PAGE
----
Of course, I’m not referring to sitting on a fence, literally. I’m actually thinking of the idiom and how it affects our daily lives.
By definition, ‘fence-sitting’ usually refers to a state of indecisiveness, and in this day and age, we have a lot of decisions to make. Some are easy: “Okay, I’ll floss;” “No way, peas make me gag;” “Yes, sir, I finished the report;” “No, you can’t have a cell phone-you’re only five!” Other decisions can be quite difficult, even heart-wrenching: “But he says he loves me;” “We’ll have to move if I take the job;” “More chemo? Should I?”
If we are in a state of indecisiveness, perhaps we should ask why. One reason could just be good, old-fashioned fear? ‘Sitting on the fence’ is much safer. Certain decisions can have long-lasting consequences, and that can be a scary thought. However, when we refuse to budge from our perch, we may be acquiring an ‘obstruction.’ We may be suspending things like personal growth, development of relationships, or even the fulfillment of dreams…kind of like what a ‘hemorrhoid’ does.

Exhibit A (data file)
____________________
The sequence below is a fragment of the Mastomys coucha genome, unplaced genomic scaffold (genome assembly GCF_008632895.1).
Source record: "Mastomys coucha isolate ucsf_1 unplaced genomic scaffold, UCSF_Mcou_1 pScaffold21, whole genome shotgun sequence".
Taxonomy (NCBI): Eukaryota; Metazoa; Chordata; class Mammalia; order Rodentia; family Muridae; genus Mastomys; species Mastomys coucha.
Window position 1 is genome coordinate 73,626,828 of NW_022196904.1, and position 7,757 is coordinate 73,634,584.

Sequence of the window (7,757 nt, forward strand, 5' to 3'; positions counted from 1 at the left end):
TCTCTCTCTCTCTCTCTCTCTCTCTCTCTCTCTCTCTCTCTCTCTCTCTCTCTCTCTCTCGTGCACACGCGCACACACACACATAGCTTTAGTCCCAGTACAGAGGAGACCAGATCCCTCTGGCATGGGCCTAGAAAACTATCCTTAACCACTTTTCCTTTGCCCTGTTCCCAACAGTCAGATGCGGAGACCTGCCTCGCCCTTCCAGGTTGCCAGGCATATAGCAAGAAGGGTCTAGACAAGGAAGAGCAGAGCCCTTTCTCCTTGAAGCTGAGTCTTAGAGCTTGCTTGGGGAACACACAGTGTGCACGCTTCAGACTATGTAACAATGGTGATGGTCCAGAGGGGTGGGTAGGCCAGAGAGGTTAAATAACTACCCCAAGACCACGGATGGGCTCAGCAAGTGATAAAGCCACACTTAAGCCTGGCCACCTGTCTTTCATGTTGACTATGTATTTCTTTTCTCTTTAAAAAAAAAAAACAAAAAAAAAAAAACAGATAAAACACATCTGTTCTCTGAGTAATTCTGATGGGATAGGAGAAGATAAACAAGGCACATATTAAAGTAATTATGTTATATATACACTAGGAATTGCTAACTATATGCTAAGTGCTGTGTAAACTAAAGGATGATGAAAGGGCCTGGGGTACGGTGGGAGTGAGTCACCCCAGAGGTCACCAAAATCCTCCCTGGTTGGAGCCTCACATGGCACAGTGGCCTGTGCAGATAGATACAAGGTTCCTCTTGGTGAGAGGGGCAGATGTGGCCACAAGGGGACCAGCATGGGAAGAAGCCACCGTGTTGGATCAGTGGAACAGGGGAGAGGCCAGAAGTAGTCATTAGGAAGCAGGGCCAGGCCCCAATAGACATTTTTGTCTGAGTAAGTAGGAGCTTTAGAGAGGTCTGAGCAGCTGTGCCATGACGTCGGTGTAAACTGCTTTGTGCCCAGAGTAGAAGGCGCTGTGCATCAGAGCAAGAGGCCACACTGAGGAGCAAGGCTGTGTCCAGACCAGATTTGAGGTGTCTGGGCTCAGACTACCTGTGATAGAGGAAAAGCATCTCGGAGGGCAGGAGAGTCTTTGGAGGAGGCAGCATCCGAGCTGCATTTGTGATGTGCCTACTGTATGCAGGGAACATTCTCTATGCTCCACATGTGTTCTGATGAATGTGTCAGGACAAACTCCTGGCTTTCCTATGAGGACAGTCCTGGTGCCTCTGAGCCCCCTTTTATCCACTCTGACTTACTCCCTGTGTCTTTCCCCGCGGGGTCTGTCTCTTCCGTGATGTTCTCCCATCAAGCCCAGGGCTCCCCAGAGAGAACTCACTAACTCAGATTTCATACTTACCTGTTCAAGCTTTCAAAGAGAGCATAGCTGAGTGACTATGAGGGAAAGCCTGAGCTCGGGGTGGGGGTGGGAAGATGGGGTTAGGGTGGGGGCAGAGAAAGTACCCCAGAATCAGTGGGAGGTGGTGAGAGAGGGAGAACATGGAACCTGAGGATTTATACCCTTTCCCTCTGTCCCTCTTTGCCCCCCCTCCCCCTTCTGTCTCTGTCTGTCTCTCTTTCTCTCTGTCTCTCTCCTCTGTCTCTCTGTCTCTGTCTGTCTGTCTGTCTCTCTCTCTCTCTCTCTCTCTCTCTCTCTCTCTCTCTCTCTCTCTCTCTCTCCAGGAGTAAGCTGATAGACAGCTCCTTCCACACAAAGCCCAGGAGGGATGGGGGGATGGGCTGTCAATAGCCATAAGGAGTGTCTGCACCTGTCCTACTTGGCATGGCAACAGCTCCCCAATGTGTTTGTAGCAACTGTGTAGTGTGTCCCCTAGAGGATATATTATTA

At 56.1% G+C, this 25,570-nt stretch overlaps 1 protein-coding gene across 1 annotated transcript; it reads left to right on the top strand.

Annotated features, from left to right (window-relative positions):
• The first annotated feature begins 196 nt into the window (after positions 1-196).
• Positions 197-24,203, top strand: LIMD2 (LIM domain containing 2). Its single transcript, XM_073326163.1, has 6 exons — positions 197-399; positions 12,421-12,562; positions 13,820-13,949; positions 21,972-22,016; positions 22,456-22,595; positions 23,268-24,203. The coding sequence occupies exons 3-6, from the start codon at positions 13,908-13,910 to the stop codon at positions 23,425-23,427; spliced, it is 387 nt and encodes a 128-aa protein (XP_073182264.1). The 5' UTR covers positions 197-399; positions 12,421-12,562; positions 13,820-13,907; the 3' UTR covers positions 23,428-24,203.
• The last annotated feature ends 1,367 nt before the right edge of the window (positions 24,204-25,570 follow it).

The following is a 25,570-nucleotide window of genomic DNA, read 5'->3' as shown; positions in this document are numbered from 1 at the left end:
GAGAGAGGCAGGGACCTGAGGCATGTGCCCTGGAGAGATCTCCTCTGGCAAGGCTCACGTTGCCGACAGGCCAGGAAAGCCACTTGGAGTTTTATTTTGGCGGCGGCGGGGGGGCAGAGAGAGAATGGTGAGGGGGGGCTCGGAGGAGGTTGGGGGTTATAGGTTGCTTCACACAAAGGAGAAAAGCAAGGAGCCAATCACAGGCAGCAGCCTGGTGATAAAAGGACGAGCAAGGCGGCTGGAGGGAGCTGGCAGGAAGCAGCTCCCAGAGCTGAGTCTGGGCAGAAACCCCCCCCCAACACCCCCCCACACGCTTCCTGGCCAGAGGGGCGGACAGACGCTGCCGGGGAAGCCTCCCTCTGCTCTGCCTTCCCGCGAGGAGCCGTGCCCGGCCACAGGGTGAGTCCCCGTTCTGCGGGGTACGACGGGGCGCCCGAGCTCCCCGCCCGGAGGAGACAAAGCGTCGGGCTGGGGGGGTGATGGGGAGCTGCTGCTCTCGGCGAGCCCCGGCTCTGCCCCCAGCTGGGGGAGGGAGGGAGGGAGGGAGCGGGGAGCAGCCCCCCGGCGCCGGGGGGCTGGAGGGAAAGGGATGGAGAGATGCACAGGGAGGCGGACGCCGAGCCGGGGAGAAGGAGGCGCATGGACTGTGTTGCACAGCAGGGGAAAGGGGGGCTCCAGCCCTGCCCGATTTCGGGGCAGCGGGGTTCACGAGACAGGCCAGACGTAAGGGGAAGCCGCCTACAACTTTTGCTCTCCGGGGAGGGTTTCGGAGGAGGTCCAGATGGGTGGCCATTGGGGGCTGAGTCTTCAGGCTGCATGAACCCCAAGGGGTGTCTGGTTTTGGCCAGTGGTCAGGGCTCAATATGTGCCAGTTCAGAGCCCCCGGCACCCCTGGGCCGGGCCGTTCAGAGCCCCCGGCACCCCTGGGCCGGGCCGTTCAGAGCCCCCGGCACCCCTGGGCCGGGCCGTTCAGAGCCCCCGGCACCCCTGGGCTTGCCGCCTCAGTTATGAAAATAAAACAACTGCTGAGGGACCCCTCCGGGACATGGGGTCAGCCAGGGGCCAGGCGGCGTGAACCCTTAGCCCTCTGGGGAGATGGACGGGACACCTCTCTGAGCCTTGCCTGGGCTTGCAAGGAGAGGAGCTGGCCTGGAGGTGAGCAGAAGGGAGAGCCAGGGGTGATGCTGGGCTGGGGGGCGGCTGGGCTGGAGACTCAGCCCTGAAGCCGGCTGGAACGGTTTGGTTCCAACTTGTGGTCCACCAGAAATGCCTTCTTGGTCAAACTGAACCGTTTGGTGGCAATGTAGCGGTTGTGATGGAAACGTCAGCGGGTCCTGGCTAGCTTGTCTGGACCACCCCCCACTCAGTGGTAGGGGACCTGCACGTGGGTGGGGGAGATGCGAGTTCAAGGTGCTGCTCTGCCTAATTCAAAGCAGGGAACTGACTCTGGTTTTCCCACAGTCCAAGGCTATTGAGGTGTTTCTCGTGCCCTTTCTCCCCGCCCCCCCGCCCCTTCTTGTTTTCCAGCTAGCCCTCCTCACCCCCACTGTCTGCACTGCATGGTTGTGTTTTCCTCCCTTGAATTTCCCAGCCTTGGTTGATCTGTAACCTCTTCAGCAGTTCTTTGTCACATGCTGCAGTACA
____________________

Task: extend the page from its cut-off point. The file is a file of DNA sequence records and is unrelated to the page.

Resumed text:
Personally, when I decided to submit my writing to complete strangers for publication, it was like exposing my jugular vein. I’ve since done it many times, and I’ve been rejected many times. And to be honest, I’m always afraid of the word ‘no.’ It smacks at my whole identity as a writer. However, if I’d stopped submitting my work after that first ‘no,’ I would never have published a book…and that’s pretty cool.
Moral of this story: maybe you need to get off the fence. As Benjamin Franklin said: “Nothing ventured, nothing gained.”